7 Kitchen Efficiency Hacks for the Ultimate Van Life
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7 Kitchen Efficiency Hacks for the Ultimate Van Life
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If you’re living full-time out of a vehicle, you’ll surely notice quickly that eating out for every meal simply isn’t feasible for most people.
Table of Contents
So today, we’re talking about a nomadic vehicle-based kitchen organization to help you get fed quickly and get back on the road with minimal hassle.
1. Know Your Preferences
Do you love a hot breakfast every morning or a hot dinner every night? Can you even start your day without a hot cup of coffee?
These already-formed habits may be hard to break, and you truly may not need to.
If you’re a coffee-in-the-AM but happy-with-a-sandwich-for-dinner kind of person, you may only need a rapid-boil stove like a Jetboil.
We love the click-to-start feature on rapid boil stoves because you never have to hunt down a lighter or matches.
Rapid boil stoves are awesome for backpacking as well as for road life but aren’t so great for preparing complex meals.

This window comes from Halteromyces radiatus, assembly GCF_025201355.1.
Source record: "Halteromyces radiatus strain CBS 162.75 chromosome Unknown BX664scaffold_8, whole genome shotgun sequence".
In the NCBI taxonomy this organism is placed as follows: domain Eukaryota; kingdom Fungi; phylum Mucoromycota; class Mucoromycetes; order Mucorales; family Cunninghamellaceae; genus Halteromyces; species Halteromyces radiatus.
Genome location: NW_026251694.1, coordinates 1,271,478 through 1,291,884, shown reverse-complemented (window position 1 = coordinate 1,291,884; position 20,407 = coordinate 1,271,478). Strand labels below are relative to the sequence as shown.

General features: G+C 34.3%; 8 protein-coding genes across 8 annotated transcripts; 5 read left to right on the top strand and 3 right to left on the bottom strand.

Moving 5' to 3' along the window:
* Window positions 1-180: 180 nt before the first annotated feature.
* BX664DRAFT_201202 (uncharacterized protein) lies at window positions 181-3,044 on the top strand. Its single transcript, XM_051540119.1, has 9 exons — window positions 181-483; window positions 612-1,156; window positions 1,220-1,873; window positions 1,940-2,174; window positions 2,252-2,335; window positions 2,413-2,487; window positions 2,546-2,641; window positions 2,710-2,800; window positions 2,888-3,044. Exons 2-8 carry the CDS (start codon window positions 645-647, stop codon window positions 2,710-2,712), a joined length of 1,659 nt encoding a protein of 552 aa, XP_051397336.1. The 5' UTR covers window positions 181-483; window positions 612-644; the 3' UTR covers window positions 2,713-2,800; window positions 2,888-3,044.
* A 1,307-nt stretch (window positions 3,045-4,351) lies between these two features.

They’re the perfect tool for quickly heating water for dehydrated meals or coffee, but if you want to scramble some eggs or sautee some veggies, you’ll have a better time with a different attachment, or different stove altogether.
If you’re someone who loves to cook, and truly enjoys the hour or so preparing a meal out in nature with gorgeous views around you, you may lean more towards a 2-burner propane or white gas stove.
If you have the space, and baked food is a staple of your diet, you don’t have to give that up, just figure out how to work it into your setup.
2. Know Your Rig
Do you have a contained kitchen that stays put every day? Awesome.
Perhaps you have a rear pullout for your SUV build or you’re working with a standard van kitchen, but either way, you get more opportunities to cherry-pick your kitchen features.
You could include a blender for smoothies, a deep sink for washing dishes, a fridge and/or freezer, or even a shelf to store fresh herbs if that’s your jam.
Road folks never stop coming up with new ideas for kitchen perks, so keep your eyes peeled online and at vanlife events for fun ideas to customize your cooking zone.
Many van dwellers use magnetic tracks to keep knives, cooking utensils, and jars of spices from going airborne.
Others use bungee cords to keep jars and pantry items snugly packed.
Having a camp table onboard is always valuable, as counter space is always sorely lacking in vans and other rigs.
There are many space-saving options available, and you really can’t underestimate the value of a table while camping.
It’s one of our favorite items to break out when we settle into our site- table, lantern, and a few chairs, and we’re ready to enjoy a beer at sunset while dinner cooks.
Having a camp table means you can take meal prep outside whenever you want- which is hugely helpful on muggy summer days.
It also allows you to take your office outside whenever you want to if you’re a digital nomad.